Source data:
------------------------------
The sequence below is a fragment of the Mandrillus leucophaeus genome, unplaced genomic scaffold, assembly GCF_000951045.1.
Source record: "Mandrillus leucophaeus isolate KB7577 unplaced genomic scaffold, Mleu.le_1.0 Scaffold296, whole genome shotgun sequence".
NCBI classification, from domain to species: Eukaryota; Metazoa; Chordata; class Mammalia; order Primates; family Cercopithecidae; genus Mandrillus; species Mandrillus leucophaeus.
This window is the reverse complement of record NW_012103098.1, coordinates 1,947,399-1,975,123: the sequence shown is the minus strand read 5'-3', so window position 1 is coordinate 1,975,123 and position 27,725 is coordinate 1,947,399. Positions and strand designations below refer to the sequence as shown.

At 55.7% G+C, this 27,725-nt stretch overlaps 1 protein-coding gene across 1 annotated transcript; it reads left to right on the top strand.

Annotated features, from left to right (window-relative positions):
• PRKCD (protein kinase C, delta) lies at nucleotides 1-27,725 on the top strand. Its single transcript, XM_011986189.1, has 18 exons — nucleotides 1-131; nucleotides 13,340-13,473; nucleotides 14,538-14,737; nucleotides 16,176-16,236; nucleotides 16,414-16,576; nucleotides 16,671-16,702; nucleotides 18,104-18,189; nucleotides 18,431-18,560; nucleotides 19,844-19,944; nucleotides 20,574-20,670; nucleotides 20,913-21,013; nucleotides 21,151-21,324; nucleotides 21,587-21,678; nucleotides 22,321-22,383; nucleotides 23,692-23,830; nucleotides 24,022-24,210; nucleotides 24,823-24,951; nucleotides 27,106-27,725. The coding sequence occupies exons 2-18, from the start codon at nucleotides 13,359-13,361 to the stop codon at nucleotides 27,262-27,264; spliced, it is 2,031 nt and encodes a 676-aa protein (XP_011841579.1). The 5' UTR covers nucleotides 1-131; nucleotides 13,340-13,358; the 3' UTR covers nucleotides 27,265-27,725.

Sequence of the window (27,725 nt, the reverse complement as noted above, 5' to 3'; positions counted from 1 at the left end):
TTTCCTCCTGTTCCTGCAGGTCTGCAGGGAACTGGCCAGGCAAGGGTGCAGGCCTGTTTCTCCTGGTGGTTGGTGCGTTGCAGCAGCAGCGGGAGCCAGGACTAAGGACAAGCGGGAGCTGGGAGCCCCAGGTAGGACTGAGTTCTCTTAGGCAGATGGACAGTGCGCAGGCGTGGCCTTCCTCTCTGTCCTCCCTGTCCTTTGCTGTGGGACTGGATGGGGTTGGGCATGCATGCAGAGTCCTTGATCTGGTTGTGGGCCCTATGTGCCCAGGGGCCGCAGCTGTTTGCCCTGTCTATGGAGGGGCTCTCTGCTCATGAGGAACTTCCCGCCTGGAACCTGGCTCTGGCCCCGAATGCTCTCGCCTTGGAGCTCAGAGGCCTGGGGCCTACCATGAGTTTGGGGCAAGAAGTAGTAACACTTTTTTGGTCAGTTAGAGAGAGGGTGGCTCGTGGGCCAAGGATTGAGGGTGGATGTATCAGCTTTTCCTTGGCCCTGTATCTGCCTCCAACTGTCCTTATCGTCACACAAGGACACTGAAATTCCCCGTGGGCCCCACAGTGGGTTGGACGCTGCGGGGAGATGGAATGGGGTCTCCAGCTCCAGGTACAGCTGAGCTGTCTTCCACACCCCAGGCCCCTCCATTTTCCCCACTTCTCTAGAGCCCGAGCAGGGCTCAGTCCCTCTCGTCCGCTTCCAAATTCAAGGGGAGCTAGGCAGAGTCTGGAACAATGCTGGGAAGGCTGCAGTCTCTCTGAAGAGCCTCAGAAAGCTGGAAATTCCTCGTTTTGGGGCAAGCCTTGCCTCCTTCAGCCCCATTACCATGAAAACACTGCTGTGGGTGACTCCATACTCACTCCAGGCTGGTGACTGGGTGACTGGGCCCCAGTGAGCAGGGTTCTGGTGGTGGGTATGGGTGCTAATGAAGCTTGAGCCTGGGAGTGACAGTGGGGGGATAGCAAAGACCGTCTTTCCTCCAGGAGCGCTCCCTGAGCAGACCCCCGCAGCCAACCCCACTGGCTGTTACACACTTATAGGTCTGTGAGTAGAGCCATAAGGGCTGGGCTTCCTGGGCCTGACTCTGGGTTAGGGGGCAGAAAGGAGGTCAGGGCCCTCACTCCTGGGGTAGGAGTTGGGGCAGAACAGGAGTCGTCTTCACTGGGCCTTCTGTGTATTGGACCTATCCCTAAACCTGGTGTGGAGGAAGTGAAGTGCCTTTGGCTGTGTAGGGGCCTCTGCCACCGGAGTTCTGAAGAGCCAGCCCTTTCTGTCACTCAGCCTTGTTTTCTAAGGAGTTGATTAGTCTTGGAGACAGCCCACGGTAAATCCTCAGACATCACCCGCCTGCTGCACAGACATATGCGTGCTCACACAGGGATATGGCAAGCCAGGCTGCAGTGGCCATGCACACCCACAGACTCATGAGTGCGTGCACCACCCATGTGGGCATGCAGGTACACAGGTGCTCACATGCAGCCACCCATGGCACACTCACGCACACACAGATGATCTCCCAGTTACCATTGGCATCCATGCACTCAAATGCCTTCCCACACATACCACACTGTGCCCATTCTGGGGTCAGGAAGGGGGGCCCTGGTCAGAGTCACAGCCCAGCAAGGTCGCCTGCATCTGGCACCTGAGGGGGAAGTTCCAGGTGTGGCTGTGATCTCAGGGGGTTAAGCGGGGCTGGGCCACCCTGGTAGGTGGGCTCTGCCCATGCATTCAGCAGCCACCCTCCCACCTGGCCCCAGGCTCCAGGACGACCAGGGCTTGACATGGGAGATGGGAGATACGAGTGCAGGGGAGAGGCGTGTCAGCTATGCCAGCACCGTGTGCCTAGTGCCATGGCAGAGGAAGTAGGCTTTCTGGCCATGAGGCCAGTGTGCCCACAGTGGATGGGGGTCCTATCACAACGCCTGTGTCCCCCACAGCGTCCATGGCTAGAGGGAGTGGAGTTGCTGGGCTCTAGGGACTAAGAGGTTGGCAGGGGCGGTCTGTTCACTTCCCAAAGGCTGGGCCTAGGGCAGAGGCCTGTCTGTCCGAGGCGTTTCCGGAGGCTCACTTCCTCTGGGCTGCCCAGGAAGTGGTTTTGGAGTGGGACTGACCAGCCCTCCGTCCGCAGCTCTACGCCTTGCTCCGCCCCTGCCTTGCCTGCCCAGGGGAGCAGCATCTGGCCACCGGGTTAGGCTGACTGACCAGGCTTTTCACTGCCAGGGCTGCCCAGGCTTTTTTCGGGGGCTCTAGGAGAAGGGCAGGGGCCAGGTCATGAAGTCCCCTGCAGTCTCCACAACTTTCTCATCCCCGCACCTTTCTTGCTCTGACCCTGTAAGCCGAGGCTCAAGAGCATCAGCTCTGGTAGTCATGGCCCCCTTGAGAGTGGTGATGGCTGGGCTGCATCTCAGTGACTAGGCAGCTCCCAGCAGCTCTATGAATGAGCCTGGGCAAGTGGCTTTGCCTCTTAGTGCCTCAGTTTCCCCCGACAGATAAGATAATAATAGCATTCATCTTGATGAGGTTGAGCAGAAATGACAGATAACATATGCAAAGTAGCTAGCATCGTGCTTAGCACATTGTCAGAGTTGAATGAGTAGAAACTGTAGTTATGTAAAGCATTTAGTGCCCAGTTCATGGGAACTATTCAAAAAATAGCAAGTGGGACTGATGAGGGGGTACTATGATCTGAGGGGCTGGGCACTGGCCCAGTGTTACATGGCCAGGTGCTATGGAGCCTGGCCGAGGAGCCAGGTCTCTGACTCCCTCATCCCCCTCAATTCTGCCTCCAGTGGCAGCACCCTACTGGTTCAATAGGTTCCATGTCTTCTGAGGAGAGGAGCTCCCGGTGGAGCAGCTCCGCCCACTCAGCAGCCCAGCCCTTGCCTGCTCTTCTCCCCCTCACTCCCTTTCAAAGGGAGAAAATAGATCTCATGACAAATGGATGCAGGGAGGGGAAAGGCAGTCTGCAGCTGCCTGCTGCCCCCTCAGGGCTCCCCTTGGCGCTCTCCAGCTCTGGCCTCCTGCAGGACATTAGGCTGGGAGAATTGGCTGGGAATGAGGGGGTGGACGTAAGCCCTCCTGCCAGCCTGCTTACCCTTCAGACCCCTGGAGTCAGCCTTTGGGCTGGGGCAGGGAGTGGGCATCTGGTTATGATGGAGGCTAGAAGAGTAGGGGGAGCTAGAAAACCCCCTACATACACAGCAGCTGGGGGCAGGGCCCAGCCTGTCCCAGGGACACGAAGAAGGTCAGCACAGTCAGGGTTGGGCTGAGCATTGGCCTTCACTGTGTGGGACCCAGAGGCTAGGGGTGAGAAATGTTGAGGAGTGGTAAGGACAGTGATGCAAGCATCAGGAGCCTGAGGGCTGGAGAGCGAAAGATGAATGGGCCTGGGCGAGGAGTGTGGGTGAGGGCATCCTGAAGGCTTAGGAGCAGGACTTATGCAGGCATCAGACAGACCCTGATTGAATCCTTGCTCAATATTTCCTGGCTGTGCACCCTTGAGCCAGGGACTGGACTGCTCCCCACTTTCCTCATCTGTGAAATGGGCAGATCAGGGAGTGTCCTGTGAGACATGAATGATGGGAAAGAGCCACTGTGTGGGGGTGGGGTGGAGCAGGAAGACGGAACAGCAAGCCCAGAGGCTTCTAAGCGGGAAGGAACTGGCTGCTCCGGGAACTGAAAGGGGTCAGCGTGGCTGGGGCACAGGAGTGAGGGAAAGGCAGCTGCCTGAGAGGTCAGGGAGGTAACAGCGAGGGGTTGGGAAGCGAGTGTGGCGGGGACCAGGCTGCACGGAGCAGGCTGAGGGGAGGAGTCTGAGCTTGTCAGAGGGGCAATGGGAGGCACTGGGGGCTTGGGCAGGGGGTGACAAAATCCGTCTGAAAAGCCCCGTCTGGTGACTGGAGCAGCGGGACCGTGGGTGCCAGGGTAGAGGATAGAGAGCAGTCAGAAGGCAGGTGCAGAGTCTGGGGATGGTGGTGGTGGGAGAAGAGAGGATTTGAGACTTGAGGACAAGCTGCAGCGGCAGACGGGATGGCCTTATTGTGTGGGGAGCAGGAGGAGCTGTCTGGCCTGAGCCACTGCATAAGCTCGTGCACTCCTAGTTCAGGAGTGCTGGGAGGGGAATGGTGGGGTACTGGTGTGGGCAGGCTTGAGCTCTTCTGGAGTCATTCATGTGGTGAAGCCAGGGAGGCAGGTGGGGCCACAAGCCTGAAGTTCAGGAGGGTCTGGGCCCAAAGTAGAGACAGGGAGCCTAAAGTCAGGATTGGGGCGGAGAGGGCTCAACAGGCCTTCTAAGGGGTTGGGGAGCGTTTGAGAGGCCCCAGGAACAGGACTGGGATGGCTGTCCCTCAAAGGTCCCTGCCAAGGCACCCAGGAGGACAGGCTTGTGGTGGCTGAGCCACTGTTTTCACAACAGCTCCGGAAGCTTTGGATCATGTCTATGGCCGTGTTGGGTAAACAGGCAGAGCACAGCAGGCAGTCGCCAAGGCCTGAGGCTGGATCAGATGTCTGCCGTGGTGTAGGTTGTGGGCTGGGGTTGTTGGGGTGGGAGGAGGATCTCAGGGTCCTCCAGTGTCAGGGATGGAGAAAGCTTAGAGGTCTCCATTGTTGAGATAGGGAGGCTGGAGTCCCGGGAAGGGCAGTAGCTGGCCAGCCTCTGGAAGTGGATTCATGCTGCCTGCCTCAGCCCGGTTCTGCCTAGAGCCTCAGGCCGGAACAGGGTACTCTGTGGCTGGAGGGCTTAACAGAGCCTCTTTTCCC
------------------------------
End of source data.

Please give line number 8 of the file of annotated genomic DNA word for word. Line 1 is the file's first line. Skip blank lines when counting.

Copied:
Sequence of the window (27,725 nt, the reverse complement as noted above, 5' to 3'; positions counted from 1 at the left end):